With 4.1 million Macs sold in Q4 2010, Apple controlled 4.42 percent of the worldwide market for PCs in the fourth quarter.
With 14.4 million Macs sold in CY 2010, Apple had worldwide marketshare of 4.13 percent for all of 2010.
It's worth noting, however, that Apple sold a phenomenal 7.33 million iPads in Q4 2010 as well, easily beating the most optimistic predictions. And while the iPad isn't a PC, it essentially will be soon. If you compare the iPad to the wider PC market (adding iPad sales to PC sales), with just this device, Apple controlled 7.7 percent of the market for PCs in Q4 2010 (worldwide).
Not interesting enough? How about this one: If you aggregate Mac and Apple sales (12.12 million units), then Apple controlled 11.77 percent of the worldwide market .. for PCs. Note, however, that his doesn't take into account sales of similar devices like the Samsung Galaxy tab. But there is little doubt that Mac + iPad unit sales in Q4 2010 represented roughly 10+ percent of the sales for all PCs and similar computing devices. That is simply amazing and should give pause to PC makers everywhere.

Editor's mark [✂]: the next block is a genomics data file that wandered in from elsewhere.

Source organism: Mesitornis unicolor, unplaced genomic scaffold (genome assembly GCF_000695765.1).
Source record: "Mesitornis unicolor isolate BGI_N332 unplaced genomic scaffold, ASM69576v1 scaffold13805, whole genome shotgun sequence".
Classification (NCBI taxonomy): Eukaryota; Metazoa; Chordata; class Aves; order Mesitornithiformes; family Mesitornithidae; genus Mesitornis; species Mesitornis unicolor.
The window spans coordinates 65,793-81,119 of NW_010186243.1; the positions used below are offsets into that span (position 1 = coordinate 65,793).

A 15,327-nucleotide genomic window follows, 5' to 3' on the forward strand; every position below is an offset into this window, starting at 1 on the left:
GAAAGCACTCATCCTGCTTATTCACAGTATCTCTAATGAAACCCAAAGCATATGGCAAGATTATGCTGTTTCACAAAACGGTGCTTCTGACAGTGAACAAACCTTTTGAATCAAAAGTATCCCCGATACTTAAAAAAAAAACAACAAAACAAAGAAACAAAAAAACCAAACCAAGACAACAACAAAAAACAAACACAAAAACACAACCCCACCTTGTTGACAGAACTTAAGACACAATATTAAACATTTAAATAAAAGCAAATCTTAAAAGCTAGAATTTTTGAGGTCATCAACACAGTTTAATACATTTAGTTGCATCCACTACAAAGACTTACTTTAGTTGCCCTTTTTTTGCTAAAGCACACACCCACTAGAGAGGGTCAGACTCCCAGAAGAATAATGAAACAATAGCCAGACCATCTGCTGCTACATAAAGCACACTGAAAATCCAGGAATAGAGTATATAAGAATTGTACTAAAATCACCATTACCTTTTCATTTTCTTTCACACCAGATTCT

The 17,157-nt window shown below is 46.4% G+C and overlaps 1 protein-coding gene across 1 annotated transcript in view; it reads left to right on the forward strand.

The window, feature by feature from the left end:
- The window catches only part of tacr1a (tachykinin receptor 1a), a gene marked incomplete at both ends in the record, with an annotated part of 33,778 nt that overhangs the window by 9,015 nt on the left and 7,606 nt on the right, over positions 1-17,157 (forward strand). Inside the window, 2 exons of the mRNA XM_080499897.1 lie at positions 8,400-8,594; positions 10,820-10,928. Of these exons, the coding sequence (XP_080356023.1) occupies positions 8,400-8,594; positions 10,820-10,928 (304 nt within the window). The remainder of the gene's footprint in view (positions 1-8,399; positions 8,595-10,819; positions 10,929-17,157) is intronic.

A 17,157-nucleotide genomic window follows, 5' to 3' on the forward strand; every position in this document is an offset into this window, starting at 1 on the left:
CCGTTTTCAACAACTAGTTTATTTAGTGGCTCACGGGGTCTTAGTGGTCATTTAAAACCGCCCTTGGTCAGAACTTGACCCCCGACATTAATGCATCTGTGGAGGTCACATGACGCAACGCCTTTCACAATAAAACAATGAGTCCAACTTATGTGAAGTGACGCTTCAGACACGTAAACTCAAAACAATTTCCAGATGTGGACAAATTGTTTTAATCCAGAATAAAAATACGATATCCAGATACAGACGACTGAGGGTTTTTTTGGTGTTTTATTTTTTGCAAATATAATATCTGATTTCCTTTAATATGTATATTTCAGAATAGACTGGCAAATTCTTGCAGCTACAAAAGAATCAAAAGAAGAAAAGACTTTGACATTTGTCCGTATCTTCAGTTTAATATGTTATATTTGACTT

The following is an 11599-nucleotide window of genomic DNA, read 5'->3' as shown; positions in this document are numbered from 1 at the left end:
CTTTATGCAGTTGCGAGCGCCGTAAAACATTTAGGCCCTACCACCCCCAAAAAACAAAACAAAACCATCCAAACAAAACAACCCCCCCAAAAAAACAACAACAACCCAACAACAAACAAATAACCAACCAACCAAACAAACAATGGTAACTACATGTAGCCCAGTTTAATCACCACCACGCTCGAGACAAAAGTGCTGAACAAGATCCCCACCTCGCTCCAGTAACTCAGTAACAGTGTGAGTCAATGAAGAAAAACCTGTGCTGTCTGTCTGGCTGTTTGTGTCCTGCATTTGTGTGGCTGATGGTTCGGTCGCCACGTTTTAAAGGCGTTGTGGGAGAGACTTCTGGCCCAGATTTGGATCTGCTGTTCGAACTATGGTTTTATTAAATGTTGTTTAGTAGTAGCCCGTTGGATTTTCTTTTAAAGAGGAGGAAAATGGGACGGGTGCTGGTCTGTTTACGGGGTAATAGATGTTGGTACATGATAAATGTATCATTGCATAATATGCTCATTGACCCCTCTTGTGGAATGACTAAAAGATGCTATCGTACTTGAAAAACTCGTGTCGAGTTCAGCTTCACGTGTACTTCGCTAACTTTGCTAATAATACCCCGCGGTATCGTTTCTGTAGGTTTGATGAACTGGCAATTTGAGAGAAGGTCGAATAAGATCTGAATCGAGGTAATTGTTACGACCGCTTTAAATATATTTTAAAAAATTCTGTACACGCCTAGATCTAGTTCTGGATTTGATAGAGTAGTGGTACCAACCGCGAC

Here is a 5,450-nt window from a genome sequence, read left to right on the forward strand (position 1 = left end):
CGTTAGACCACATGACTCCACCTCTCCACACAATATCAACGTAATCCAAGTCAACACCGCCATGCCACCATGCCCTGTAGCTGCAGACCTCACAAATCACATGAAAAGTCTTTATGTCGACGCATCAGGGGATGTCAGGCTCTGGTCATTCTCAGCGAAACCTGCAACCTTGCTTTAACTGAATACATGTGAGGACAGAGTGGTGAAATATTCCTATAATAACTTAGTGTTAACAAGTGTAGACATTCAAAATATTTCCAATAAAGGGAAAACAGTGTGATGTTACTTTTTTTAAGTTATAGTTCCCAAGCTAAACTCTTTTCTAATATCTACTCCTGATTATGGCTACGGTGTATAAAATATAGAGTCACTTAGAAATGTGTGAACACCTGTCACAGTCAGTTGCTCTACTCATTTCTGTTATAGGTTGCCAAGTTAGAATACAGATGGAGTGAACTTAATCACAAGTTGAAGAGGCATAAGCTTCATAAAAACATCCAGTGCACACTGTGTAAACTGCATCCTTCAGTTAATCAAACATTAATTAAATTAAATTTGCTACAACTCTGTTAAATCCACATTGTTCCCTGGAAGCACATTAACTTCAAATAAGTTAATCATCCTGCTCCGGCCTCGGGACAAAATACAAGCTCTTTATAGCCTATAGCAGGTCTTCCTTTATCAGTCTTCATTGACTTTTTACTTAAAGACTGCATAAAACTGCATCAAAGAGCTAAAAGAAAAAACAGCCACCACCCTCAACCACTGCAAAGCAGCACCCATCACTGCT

Related side-note: So Apple sold 12.12 million PC- and PC-like devices in Q4 2010. How does this compare to the biggest PC makers in the world? Quite favorably. HP is still number one by a wide margin, with 17.77 million PCs sold worldwide. But Apple is neck-and-neck, or even above, PC makers like Dell (10.9 million units) and Acer (10.8 million units). Again, this is a bit skewed because it doesn't count other tablet device sales, but whatever. Depending on how you look at it, Apple is the number two PC maker in the world, arguably, and certainly in the top five. This is the first time such a thing has happened, and it's only because of the iPad; previously, Apple didn't even register in the top five worldwide, ever.
Honestly, the big news here is the surge in iPad sales. Few in the Apple-friendly press seem to remember this, but iPad sales actually disappointed in Q3 2010, when actual unit sales were well under all estimates. Sales rebounded--and then some--in Q4, raising the yearly total dramatically and raising estimates for the future as well.
Impressive stuff no matter how you slice it.
(Any math errors are mine, and inadvertent. If you see something fishy, let me know. My calculator skills are lacking, but this is pretty simple math. Remember that I always use an average of figures from IDC and Gartner for all calculations. Remember too that Apple does not release US-specific sales figures, making US market share calculation more black art than mathematical.)